Using Words and Pictures to Tell a Story – A Guest Post with Jeff Thomason

Today, artist/author Jeff Thomason has provided me with an amazing guest post. You might remember him as the artist who designed the Jak Phoenix character art you’ve seen as well as the cover artwork for my book Jak Phoenix 2: The Markazian Deception. Check out this great read about the illustrated story and how he is making it work for him…


Using Words and Pictures to tell a Story

I love reading stories. I love telling stories. And there are many ways to do it using a variety of tools. Two of the most common are words and pictures.

Words can be spoken, written, or read. The auditory section of your brain does the processing and interpreting, even if you read black text on a white page. Using words is telling a story (despite what your English teacher said about showing and not telling). There are many advantages to using words and telling including clarity (say exactly what you mean) and economy (cover large periods of time quickly).

Stories can also be told with pictures. The visual part of the brain does the interpreting here. Pictures have the advantage of showing what is happening, whether it is an action or emotion. They also save time by showing a scene and avoiding a lengthy description. The disadvantage is everyone sees something different in an image, so this approach lacks the clarity of words. And the economy—you can’t move as quickly through time nor as effectively with just visuals.

People have tried combining words and pictures to exploit the advantages of each and minimize the disadvantages. Sometimes the words dominate like in boys’ adventure books such as Hardy Boys or Treasure Island. Sometimes pictures dominate as in children’s storybooks like Morris Goes to School or Where the Wild Things Are or in silent films that occasionally show title cards while letting the picture carry the narrative. In both of these cases, the words and pictures essentially tell the same story. Usually you can remove the subordinate element and lose very little. This is called parallel storytelling. And it just doesn’t apply to uneven mixes—early adventure comic strips such as Terry and the Pirates or The Phantom took readers to exotic worlds with equal parts words and pictures. But they still relied on parallel storytelling, basically repeating what was said with what was shown. But it’s not the only way to skin a cat (or tell a story if you don’t like all that clawing and screeching).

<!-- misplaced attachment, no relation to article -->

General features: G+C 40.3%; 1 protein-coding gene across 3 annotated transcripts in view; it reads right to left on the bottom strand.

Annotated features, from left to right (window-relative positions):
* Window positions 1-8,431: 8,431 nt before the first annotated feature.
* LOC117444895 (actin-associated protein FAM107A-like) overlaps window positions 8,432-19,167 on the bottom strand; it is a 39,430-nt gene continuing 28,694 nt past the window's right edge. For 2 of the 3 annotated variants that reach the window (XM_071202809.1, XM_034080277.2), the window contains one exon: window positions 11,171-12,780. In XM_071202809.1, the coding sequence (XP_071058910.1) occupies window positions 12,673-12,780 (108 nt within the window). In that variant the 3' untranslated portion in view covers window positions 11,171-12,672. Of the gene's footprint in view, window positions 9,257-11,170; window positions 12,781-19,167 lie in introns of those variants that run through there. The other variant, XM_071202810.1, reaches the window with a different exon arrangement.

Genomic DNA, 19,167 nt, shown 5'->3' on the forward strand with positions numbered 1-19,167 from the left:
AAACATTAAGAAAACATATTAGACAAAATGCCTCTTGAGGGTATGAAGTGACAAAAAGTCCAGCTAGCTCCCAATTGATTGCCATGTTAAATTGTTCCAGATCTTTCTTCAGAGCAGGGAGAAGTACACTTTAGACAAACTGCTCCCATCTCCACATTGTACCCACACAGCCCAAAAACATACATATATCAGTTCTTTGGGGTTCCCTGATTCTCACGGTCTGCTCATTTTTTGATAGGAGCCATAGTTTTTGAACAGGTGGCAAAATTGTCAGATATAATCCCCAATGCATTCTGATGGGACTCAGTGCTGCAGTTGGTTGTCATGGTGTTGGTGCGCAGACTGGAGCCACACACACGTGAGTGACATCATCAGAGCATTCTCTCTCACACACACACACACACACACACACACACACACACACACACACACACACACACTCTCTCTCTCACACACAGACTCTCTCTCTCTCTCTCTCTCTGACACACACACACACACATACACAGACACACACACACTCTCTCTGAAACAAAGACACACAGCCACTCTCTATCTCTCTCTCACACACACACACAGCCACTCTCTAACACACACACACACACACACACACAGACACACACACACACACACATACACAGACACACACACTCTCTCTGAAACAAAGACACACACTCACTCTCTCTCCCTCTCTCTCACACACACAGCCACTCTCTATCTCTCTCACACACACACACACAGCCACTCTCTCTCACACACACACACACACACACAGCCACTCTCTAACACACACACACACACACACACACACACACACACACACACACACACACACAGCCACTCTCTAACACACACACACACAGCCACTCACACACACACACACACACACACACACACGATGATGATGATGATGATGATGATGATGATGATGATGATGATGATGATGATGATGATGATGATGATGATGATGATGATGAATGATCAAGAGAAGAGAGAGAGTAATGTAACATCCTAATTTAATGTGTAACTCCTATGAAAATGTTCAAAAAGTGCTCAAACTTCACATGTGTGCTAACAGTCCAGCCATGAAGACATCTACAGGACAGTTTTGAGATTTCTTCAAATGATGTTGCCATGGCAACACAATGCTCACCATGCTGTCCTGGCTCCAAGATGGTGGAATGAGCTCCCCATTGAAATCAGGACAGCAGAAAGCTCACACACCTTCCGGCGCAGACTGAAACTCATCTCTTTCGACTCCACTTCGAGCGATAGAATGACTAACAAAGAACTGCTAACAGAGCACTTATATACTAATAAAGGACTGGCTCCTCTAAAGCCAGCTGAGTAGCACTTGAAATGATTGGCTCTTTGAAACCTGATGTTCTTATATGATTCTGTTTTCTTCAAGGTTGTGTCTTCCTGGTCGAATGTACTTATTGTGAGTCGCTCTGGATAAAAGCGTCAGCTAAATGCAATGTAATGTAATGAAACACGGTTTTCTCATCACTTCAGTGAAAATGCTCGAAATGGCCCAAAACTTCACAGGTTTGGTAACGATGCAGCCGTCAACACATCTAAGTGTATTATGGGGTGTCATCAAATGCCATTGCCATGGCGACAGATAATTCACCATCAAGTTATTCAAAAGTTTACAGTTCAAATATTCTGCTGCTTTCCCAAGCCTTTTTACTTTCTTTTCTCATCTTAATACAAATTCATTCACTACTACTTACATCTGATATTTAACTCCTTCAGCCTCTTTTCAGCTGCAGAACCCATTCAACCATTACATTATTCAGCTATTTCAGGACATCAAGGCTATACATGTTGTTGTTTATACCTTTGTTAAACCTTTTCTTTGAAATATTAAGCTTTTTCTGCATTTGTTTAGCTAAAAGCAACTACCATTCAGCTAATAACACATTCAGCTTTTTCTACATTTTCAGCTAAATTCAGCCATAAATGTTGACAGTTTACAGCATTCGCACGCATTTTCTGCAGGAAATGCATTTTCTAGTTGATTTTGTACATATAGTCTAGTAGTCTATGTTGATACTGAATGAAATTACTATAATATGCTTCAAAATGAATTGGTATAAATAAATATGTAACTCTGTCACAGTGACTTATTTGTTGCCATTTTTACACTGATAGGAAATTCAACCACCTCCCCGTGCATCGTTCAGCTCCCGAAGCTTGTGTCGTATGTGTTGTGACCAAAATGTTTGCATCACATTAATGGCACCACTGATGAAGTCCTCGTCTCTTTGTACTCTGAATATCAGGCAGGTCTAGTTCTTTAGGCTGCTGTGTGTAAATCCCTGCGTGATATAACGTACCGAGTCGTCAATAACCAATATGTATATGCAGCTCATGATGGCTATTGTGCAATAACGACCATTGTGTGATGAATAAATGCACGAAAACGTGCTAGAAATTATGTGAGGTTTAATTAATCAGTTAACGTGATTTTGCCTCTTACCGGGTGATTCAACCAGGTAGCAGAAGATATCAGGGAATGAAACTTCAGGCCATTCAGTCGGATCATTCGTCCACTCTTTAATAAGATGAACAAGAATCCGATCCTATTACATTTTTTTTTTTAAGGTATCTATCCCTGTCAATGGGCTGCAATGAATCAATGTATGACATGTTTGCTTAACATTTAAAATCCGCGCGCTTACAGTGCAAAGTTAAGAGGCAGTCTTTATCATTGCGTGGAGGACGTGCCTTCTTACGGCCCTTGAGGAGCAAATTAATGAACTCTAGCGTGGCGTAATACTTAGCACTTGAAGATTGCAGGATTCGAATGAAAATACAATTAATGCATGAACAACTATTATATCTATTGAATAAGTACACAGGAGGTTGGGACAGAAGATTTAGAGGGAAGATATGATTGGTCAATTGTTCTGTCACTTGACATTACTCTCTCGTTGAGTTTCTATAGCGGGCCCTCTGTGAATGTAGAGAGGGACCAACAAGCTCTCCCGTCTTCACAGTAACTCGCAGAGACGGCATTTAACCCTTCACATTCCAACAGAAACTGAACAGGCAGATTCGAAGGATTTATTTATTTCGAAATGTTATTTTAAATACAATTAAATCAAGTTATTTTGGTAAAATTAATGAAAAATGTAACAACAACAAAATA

Words and pictures can be put together in ways that create synergy meaning the whole is greater than the sum of its parts. Common examples are advertisements where the words say one thing, the picture another, and the combination of the two make a third, more powerful statement.

So why can’t this be done with stories? Answer, it can, and it has, but it’s hard so not everyone does it. But luckily, there are a few who do whether it be on the screen, the stage, or the page. Watch a classic movie like Big Fish, pick up a great comic book like The Elektra Saga, or download an illustrated novella like The Caveman Conspiracy (a Wandering Koala tale) and you’ll see what I mean.

I see you scratching your head. The Caveman Conspiracy? What’s that? It’s my attempt at creating a new genre I’m calling an illustrated novella (but I’m not in love with the name so I may change it). You see, words and pictures both have different strengths. There are times when words can say it best, times when a picture is worth more than a thousand words, and times when a combination of the two is the ticket. But most forms can’t smoothly or easily switch between the three. Comic books come close, but the format requires more pictures than are necessary. The illustrated novella, however, can.

So am I the first one to try this? No. Others have done it before, but they called it a graphic novel. Will Eisner’s A Contract With God, Dave Mazzuchelli’s Asteryos Polyp, and Kyle Baker’s I Die At Midnight have all done this and done it well.

So why don’t I just call mine a graphic novel? Three reasons. First, most people think of a graphic novel as nothing more than a long comic book bound so it can sit on a bookshelf. Will Eisner did more than just create a long comic, but most people missed what was really going on, so now graphic novel is a misnomer for trade paperback. Second, all three examples I cited rely on panels, a unique element to comics, although Will used them sparingly. The panels always bothered me, so I got rid of them. And third, I hate word balloons.

So far I’ve created one story in this format and am working on a second. And I absolutely love it! It’s given me the freedom to tell the kind of stories I want to tell in a way that as unobtrusive and unobstructive to the reader as possible. After all, my goal is to make the story as easy for the reader to get lost in as possible. That means using the right tool for the right job with nothing wasted. An illustrated story doesn’t use enough pictures, and a comic book uses too many.

So are you curious what this new concoction looks like? If only there were a way you could sample it. Wait! You can! You can download the first half of the story for free from Smashwords, Barnes & Noble, Apple, or many other fine retailers or you can read it online at If you like it, pick up the second half. See how it ends. I’m pretty sure it won’t be what you’re expecting. And then get ready for The Green Bull (that’s what I’m calling the next one). It starts in a seemingly innocent … but I don’t want to spoil the surprise for you.

By Jeff Thomason
@Jeff_Thomason on Twitter
Jeff On Facebook


One Response to Using Words and Pictures to Tell a Story – A Guest Post with Jeff Thomason

  1. Pingback: Using Words and Pictures to Tell a Story – A Guest Post with Jeff Thomason « The Jak Phoenix Universe

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